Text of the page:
Others like Howell are taking the same position. Peter Leiken of New Awareness Missions spoke to TBNN about their latest efforts to raise money for projection screens in Asia.

"When we send out our missionaries now we always send them out with a new projector to take to the field," said Leiken. "Projectors have become so much smaller and more compact over the years that it's very easy to take even two or three. But what's most important here is helping these new church planting movements so that people can worship in right ways."

Also along with every projector NAM also supplies a solar cell so that the projector can be used in areas where electricity is not available.

"We are focusing over a million dollars on our projector ministry for 2008," said Leiken. "Our next focus is the projection screen itself. We're able to take it to some places already, but it's very difficult. That's our next most urgent need. Until then some our people will just have to keep projecting things onto walls, which isn't best, but it will have to do for now."

18 April, 2008

Eastboro Baptist Church of Topeka, Kansas "Fred is a Wimp"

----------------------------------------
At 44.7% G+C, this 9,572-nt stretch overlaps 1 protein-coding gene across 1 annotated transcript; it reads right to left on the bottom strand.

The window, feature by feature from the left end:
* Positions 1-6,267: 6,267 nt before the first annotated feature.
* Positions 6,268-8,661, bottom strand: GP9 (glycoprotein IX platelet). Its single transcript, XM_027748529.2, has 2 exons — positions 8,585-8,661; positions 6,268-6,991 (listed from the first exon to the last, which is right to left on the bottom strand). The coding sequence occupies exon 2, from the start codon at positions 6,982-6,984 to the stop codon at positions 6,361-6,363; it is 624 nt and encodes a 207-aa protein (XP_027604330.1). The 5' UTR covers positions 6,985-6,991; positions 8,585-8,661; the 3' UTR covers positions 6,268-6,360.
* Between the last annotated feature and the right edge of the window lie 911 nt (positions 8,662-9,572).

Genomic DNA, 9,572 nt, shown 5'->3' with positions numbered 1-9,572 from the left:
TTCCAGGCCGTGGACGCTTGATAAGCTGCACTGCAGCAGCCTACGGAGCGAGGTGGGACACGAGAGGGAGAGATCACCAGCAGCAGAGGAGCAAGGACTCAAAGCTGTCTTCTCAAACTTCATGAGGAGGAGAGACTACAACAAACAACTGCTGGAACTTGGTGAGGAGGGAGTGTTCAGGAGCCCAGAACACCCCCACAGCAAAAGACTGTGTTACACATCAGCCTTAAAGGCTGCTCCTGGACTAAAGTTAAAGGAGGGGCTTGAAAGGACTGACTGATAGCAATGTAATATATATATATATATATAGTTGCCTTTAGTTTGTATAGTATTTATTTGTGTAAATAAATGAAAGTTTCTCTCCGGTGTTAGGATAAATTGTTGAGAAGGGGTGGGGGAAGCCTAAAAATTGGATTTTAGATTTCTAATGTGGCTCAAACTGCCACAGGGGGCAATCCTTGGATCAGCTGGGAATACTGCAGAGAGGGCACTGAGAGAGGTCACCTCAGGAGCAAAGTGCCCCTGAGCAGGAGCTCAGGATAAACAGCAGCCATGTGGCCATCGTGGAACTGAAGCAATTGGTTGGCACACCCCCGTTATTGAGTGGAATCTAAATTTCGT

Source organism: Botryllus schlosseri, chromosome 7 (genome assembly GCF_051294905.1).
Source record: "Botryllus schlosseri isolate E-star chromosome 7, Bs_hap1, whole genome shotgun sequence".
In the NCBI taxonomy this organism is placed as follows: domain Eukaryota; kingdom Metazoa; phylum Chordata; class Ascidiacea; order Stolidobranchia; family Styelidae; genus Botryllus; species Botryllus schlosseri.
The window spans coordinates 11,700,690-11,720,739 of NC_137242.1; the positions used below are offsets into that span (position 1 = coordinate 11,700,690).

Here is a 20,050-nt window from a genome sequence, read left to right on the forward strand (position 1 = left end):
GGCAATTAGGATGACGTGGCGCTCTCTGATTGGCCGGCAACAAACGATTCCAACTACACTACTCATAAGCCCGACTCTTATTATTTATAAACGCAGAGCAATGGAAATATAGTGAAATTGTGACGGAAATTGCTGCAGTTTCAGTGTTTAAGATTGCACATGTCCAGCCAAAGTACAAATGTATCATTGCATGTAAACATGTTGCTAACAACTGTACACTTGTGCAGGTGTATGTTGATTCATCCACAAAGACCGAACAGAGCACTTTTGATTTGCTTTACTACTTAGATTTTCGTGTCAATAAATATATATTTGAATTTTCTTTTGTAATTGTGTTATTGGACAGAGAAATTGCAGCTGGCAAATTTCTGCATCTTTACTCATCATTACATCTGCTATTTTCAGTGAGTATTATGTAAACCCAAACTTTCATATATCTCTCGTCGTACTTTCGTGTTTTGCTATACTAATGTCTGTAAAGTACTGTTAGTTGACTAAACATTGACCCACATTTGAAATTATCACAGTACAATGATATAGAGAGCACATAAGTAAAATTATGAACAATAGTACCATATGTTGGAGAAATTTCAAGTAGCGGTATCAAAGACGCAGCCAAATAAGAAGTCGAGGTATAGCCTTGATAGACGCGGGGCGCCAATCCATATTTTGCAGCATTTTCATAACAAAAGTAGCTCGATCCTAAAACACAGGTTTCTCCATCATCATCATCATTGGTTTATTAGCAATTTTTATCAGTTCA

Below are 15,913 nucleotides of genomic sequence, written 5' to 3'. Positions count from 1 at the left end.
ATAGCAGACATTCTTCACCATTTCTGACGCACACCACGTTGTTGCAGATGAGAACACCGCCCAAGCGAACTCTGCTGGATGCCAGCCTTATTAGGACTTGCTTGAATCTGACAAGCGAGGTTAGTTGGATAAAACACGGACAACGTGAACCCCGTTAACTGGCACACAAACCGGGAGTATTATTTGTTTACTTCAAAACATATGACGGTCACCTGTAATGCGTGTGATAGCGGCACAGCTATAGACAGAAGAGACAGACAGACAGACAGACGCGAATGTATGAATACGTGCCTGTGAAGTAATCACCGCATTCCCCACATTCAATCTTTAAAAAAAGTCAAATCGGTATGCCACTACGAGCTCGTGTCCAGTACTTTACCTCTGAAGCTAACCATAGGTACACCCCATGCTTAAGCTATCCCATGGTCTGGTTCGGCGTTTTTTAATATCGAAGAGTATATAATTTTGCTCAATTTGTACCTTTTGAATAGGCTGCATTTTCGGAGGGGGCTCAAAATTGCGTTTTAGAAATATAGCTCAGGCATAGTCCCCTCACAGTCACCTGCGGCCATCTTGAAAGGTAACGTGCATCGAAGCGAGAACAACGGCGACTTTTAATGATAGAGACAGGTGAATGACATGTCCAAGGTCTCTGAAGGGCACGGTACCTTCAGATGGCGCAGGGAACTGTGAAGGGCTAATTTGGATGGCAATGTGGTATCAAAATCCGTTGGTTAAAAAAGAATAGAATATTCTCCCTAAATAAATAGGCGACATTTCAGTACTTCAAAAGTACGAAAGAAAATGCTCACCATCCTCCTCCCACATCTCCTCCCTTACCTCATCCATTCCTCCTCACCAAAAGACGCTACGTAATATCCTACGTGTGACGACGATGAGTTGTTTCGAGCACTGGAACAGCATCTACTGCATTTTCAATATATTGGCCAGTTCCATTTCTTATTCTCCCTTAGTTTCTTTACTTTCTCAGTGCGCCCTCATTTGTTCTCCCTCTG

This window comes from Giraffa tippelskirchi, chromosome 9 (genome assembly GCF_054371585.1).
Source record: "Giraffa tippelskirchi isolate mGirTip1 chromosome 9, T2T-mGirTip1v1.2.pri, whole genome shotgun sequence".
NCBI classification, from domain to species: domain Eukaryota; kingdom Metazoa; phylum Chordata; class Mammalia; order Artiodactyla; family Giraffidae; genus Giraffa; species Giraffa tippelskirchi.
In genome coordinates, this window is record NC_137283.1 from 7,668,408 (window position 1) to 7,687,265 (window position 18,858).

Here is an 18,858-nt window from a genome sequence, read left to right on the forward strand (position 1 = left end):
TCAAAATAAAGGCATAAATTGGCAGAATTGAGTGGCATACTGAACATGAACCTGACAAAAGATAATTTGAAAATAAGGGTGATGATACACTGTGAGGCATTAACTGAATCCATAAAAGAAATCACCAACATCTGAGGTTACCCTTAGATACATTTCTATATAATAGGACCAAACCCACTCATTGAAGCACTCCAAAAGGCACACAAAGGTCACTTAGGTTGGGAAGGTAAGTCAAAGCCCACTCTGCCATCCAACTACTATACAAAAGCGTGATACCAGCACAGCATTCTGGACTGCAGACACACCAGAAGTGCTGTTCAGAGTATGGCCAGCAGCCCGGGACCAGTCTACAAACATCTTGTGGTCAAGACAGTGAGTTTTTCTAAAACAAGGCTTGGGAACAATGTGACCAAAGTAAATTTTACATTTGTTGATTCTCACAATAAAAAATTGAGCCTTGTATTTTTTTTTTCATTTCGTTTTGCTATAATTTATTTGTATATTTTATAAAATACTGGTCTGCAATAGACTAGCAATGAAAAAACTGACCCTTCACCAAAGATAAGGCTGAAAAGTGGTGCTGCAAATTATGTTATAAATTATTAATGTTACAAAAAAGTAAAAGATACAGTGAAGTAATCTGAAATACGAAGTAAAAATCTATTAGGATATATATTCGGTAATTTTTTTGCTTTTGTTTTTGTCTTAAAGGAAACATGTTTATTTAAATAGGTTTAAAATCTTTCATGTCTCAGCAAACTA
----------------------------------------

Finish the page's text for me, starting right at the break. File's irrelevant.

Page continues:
Topeka, Ks - Over the past decade the members of Westboro Baptist Church in Topeka under the leadership of the controversial and often inflammatory minister Fred Phelps have become notorious to say the least. Protesting the funerals of fallen U.S. soldiers, citing numerous public figures and entire nations as "irreversibly damned," and publishing materials that state things like "Thank God for 9-11" are but a few of the churches activities that have made them infamous. But recently a lesser-known group has emerged on the scene that appears to be even more controversial than Westboro Baptist Church has ever been. The church is known as Eastboro Baptist Church.

On the surface Eastboro's theology seems almost identical to that of Westboro's. Both churches hold protests all over the country. Both focus heavily on God's hatred of sinners. Both rarely if ever mention Jesus Christ. And both believe they are the only church the world preaching the gospel. But there are some fundamental differences between the two churches as Eastboro's pastor, the Reverend Fred Whelps pointed out to TBNN.

"We're so fundamental we protest ourselves" said Whelps. "When we read the Bible we understand that God hates everyone and that no one is going to be saved at all since no one can perfectly obey God. Therefore everyone, including us, is going to hell and there's nothing anyone anywhere can do to stop it. This is the good news of the gospel."

Accordingly, Whelps has a very low view of the members of Westboro Baptist Church, citing some of the inconsistencies in their beliefs and practices.